By Alex Robinson
City Department of Education officials criticized a proposed bill last week that would require schools with disabled and elementary students to install alarms on their doors.
The bill, known as “Avonte’s Law,” was introduced to the City Council in the wake of the death of Avonte Oquendo, a 14-year-old autistic boy who disappeared from his Long Island City school in October.
“For a large and diverse school system such as ours, there is no one-size-fits-all response that will prevent a student from leaving a school building without permission,” Deputy Schools Chancellor Kathleen Grimm said at a hearing held by the Council’s Committee on Education for the bill last week.
Grimm listed a number of safety procedures the DOE has in place and explained the agency had conducted a comprehensive review of its emergency protocols since Avonte’s disappearance. She said door alarms may be a viable option for some schools, but not all.
“No single device can replace the human element,” she said.
Installing door alarms at all schools that have young and disabled students could cost as much as $9 million, officials said.
Grimm said the DOE should have the discretion to choose which schools are equipped with door alarms.
Councilman Robert Cornegy (D-Brooklyn), who introduced the bill, said the DOE’s plan of action and protocols have not been enough to ensure the safety of young and disabled students since eight children have walked off school properties since Avonte vanished.
“What I’m asking for here is a safety net to protect all children in the building by alerting the responsible adults of an emergency,” he said.
The DOE has come under fire for Avonte’s disappearance since the boy’s remains were found on the College Point shore in January. Avonte’s mother, Vanessa Fontaine, has filed a $25 million wrongful death claim against the city and DOE, for failing to prevent his disappearance.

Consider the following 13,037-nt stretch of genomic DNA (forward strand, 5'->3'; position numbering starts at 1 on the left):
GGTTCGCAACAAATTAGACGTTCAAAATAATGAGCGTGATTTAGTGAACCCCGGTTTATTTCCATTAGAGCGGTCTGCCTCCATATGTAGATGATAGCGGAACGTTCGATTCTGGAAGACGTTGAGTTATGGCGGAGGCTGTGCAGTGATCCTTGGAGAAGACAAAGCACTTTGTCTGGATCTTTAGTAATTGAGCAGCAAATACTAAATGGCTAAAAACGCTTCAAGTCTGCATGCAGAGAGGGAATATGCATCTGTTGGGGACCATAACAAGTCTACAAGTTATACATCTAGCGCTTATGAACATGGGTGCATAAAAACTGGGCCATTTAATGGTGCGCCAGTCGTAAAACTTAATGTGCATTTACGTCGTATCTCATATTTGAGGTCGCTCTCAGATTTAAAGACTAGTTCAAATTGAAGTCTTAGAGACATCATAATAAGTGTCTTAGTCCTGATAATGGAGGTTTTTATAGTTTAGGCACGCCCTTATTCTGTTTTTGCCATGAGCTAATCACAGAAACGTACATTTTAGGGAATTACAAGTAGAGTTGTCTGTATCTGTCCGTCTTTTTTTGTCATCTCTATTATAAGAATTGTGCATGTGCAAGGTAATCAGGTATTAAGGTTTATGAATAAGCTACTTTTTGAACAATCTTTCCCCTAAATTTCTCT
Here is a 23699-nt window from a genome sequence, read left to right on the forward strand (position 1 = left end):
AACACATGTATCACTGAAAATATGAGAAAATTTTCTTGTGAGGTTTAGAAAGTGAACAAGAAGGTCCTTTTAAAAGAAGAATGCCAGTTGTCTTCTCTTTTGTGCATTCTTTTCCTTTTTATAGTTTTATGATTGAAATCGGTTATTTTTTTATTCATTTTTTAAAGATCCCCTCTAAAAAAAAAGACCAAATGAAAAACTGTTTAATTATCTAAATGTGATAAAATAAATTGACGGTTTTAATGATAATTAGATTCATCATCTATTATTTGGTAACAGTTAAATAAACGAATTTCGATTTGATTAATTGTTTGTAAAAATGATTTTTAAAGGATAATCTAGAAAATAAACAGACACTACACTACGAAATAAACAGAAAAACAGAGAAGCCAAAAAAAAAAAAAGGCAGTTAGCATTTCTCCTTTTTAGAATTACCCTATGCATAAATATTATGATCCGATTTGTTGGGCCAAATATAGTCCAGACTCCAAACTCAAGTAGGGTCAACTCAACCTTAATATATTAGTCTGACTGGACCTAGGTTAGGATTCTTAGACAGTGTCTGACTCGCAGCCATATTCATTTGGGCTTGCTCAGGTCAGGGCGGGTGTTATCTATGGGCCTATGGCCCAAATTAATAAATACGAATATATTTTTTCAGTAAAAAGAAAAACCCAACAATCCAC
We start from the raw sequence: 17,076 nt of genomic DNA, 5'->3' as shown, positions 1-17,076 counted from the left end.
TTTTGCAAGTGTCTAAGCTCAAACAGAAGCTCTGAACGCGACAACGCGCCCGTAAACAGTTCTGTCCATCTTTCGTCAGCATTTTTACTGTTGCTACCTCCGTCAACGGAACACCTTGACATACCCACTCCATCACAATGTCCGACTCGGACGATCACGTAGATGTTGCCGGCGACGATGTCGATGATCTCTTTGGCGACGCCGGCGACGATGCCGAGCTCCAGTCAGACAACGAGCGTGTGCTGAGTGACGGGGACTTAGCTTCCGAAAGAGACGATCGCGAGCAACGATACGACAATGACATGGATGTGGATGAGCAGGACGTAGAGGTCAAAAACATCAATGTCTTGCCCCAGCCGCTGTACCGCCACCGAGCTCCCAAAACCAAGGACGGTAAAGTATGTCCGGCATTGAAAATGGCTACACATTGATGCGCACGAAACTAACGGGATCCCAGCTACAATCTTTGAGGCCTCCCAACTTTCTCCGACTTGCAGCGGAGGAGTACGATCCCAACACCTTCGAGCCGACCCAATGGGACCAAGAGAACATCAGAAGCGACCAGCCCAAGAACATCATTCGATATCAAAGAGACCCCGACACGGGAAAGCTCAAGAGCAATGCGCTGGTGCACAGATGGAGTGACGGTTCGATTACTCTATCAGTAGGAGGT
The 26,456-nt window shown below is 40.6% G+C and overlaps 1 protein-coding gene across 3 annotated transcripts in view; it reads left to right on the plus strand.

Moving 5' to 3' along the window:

Video footage showed Avonte darting down a stairwell, through the school’s halls and past a security guard, before running out an open door.
A recent report by the special commissioner of investigation for the city’s schools revealed Avonte’s teacher at the Riverview School, at 1-50 51st Ave., had been alerted that the boy was a runner but failed to share that information with the school’s administration.
The day after Avonte’s funeral, U.S. Sen. Chuck Schumer (D-N.Y.) introduced legislation that would expand funding for GPS trackers for children with autism.
A package of bills designed to protect autistic children has also been introduced to the Council in addition to Cornegy’s legislation. This includes a bill which would expand Schumer’s legislation to include funding for GPS trackers for students with all disabilities. Now that Cornegy’s bill has passed through committee and faced a hearing, it can be brought before the Council for a vote.
Avonte’s grandmother, Doris McCoy, attended the hearing to support Cornegy’s bill and push for additional safety measures. She suggested disabled children be required to wear badges while at school so that school employees will be able to immediately recognize children with special needs.
“Cameras and alarms should be on at all times during school hours,” she said.
Reach reporter Alex Robinson by e-mail at [email protected] or by phone at 718-260-4566.